And to tackle the devastating effects of poaching, illegal fishing and deforestation, ATLAN Space, a Morocco-based startup has invested in drones which are fed with information on illegal fishing hotspots. In the event that the drone detects a boat, using artificial intelligence, it is able to classify what type of a boat it is, whether it is authorised for fishing and if it is cruising in a protected marine area. Should it find out that the operations of the vessel are illegal, it then captures the vessel’s location, the number of people on board and the identification number details that are shared with authorities via satelite. This reduces the work and cost involved in using coast guard vessels for patrol and surveillance.

South Africa passed drone legislation three years ago which laid out guidelines for drone operations, and has seen an increase in drone activities especially for humanitarian services. The country has successfully used drones to tame the devastating poaching menace that has seen hundreds of rhinos and elephants killed in major parks. The drones complement the boots on the ground by raising a timely alarm on any incursions.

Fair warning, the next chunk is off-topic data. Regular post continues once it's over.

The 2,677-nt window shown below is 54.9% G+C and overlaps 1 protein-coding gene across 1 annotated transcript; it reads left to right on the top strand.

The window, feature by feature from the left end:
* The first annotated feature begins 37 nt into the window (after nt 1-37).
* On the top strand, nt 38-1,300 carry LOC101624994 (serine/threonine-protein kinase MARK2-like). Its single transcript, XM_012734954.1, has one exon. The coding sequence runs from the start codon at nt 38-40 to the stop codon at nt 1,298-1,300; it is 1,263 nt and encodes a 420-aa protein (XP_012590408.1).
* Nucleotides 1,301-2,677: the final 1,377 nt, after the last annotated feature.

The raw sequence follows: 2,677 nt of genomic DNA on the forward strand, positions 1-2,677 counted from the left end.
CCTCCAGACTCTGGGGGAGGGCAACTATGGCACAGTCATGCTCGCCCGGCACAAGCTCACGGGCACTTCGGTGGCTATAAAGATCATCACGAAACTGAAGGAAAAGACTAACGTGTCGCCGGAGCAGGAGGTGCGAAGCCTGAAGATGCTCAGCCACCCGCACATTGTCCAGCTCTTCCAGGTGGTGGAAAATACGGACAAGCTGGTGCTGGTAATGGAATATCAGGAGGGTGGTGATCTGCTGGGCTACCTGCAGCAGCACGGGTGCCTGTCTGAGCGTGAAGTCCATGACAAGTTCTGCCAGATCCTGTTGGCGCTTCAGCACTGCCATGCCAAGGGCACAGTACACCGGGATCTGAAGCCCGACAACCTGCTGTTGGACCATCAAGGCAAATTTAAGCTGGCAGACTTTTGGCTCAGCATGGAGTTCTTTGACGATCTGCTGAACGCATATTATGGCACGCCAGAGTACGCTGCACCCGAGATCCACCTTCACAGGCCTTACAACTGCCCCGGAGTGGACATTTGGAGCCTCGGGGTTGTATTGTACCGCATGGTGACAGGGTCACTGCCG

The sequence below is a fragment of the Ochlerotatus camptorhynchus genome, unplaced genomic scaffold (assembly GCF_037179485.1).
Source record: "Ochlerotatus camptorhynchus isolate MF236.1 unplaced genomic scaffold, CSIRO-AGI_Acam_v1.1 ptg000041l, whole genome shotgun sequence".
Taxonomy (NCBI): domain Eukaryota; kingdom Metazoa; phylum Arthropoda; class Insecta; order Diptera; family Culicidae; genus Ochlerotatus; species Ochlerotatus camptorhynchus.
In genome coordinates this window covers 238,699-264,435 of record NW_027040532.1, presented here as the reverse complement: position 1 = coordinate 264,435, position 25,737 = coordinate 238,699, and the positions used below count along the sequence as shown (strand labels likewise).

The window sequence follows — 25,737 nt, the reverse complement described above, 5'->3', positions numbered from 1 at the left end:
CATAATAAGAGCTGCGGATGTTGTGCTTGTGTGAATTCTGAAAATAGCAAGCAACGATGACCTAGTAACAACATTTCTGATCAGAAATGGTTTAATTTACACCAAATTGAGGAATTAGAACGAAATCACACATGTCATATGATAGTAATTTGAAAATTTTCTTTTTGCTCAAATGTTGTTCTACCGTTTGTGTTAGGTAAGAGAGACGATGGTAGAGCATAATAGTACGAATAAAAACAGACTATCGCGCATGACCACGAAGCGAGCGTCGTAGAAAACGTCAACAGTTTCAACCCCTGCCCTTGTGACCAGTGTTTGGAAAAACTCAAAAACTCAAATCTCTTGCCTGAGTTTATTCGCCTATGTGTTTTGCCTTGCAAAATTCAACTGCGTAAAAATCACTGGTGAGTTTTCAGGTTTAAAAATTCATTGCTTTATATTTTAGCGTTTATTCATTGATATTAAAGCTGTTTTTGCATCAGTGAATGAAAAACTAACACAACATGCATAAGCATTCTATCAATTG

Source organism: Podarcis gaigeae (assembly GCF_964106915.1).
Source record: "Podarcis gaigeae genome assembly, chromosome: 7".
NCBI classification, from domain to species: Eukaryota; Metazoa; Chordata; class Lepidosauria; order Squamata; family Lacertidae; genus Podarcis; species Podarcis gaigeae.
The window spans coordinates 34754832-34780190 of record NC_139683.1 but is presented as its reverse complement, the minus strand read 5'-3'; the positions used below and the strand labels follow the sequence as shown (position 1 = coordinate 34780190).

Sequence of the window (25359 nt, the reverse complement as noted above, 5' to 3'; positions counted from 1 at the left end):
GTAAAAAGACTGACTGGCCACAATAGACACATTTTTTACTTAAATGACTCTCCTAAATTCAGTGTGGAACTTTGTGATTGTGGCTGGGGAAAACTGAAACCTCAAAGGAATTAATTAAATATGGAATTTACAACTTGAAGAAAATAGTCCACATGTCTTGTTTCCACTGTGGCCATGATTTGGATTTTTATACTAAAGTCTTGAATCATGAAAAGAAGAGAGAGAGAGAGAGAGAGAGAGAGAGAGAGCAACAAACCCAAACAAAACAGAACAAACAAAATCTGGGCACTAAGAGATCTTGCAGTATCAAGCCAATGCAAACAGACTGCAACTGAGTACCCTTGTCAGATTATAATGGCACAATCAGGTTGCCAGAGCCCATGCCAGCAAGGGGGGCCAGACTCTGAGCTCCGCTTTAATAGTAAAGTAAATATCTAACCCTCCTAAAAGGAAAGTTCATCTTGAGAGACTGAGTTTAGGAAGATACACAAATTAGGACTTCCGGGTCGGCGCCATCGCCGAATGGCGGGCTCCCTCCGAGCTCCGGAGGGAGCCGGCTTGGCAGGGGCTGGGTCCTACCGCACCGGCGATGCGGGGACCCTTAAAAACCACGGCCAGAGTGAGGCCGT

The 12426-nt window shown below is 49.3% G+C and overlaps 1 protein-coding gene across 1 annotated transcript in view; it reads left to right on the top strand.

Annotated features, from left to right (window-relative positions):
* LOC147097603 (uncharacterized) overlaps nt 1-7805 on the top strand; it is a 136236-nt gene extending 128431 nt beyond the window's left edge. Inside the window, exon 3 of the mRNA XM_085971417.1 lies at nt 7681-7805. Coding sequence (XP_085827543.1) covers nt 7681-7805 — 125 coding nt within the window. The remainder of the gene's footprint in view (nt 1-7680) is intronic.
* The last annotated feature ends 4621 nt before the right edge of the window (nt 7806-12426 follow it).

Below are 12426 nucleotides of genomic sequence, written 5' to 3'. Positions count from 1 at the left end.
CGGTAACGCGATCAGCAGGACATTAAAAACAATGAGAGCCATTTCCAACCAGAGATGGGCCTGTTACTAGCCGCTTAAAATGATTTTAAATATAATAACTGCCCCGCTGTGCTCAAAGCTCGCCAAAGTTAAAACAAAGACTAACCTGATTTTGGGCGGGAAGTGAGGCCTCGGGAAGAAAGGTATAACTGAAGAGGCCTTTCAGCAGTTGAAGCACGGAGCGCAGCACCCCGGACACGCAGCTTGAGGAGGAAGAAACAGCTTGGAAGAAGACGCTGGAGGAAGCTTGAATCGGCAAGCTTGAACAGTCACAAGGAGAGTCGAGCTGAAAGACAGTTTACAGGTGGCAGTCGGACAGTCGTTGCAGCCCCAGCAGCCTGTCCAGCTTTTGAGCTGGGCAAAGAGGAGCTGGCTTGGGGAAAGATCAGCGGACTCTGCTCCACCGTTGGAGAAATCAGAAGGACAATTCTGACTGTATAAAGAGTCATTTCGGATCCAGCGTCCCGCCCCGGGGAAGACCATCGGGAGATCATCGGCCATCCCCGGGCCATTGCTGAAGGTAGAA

Malawi, on the other hand, has since 2017 been running a one-of its-kind programme in partnership with UNICEF dubbed Malawi’s Drone Test Corridor that has opened doors to NGOs and private sector players to test drones for humanitarian activities in controlled environments.

Already Swedish drone service provider Globhe has used the corridor to test its drones as has US drone manufacturer Vayu and Belgium UAV air traffic systems company Unifly.

With more institutions looking at innovative services that drones can address, enthusiastic African governments that are seeing immediate value for UAVs and booming young population that is finding jobs and thrills in drones, the continent is set to redefine drone business in years to come.

Share this post